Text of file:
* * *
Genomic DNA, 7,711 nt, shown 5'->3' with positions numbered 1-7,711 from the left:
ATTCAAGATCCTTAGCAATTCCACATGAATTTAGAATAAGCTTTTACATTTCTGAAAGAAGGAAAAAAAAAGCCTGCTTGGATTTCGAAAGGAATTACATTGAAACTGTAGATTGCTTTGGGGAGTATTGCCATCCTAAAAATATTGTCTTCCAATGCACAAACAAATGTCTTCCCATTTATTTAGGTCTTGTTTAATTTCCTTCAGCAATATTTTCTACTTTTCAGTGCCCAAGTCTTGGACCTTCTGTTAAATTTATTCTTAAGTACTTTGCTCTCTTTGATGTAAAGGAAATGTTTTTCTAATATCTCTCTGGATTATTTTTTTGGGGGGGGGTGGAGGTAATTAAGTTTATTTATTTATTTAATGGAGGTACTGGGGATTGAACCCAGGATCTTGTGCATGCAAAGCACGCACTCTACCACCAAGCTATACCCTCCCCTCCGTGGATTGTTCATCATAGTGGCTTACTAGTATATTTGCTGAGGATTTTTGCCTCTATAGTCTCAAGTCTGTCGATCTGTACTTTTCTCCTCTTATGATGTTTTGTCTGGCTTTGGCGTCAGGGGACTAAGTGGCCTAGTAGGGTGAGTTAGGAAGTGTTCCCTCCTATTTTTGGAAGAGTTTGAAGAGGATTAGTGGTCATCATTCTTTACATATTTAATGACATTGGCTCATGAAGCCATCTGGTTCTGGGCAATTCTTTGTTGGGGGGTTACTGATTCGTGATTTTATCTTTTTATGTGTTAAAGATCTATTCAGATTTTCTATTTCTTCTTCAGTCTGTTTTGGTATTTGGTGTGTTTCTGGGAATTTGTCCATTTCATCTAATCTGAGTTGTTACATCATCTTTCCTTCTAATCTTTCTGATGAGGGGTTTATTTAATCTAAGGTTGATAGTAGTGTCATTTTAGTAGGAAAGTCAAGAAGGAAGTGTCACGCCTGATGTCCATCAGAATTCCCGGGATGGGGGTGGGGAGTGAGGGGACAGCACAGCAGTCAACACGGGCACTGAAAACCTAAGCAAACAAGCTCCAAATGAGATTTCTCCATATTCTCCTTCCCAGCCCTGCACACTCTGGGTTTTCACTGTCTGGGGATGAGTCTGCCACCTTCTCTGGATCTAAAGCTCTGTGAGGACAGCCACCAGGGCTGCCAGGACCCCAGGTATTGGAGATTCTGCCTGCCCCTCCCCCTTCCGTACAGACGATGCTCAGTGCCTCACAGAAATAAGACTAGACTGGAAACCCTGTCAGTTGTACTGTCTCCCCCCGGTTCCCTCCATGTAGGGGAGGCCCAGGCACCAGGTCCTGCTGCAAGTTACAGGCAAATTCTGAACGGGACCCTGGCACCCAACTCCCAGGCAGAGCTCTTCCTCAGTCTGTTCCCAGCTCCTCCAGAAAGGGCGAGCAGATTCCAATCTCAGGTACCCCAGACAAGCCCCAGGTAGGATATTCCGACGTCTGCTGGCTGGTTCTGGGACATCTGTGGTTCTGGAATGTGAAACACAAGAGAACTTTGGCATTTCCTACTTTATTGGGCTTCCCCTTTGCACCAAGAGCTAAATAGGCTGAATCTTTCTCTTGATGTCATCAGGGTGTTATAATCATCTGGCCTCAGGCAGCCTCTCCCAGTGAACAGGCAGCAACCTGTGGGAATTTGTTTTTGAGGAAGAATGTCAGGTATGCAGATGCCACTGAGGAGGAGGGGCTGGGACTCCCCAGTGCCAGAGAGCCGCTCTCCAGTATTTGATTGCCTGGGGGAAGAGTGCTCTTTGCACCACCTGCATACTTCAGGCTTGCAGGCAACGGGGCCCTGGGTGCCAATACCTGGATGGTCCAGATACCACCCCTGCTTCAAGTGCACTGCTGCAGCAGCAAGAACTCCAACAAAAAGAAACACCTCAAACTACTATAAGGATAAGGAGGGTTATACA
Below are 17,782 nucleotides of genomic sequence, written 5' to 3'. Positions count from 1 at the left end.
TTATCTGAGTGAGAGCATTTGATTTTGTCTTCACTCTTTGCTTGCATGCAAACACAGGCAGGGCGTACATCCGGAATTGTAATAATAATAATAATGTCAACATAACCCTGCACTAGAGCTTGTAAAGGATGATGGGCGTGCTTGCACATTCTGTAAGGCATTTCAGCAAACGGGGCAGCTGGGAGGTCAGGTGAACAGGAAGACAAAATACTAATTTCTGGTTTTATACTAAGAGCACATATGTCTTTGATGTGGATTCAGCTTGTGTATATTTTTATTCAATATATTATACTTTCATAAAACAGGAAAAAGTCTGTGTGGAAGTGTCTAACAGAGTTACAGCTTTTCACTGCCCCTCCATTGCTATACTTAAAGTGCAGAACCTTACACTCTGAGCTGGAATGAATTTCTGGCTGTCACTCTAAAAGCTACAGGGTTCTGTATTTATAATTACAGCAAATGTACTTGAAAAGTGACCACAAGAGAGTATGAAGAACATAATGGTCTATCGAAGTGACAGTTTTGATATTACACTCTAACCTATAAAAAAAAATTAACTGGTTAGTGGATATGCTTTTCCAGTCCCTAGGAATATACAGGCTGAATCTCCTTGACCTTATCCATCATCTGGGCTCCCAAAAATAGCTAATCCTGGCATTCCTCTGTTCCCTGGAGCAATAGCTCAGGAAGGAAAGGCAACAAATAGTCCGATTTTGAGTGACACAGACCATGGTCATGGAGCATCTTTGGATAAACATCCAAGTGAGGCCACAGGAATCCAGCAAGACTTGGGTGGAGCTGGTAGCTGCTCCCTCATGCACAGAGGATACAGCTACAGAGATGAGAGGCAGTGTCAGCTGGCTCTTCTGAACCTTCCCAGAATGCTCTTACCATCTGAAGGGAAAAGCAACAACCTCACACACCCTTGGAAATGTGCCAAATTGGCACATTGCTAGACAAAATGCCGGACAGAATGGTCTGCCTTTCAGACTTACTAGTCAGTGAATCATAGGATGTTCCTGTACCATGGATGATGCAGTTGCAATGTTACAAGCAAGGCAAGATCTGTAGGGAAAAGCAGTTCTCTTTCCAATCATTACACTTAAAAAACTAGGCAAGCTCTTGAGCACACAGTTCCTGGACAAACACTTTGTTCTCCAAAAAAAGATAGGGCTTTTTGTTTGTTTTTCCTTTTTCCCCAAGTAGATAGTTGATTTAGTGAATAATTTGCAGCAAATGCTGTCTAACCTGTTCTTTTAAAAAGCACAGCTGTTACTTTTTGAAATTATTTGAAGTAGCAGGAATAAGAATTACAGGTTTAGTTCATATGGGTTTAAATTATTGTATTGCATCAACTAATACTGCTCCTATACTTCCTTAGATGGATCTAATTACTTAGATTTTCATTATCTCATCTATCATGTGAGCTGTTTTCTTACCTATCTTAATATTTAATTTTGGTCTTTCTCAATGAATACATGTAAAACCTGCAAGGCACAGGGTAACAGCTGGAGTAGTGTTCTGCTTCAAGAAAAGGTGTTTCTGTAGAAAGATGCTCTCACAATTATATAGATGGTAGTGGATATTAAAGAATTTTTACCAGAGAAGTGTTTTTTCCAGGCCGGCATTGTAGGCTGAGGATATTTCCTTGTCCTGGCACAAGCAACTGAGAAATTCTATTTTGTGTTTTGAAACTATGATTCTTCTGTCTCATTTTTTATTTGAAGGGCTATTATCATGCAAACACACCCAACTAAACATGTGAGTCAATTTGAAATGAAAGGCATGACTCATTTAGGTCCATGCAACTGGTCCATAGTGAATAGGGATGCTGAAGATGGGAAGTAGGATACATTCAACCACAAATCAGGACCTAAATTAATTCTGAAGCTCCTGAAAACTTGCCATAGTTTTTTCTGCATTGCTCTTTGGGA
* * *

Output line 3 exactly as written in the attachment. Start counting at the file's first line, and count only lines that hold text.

Below are 17,782 nucleotides of genomic sequence, written 5' to 3'. Positions count from 1 at the left end.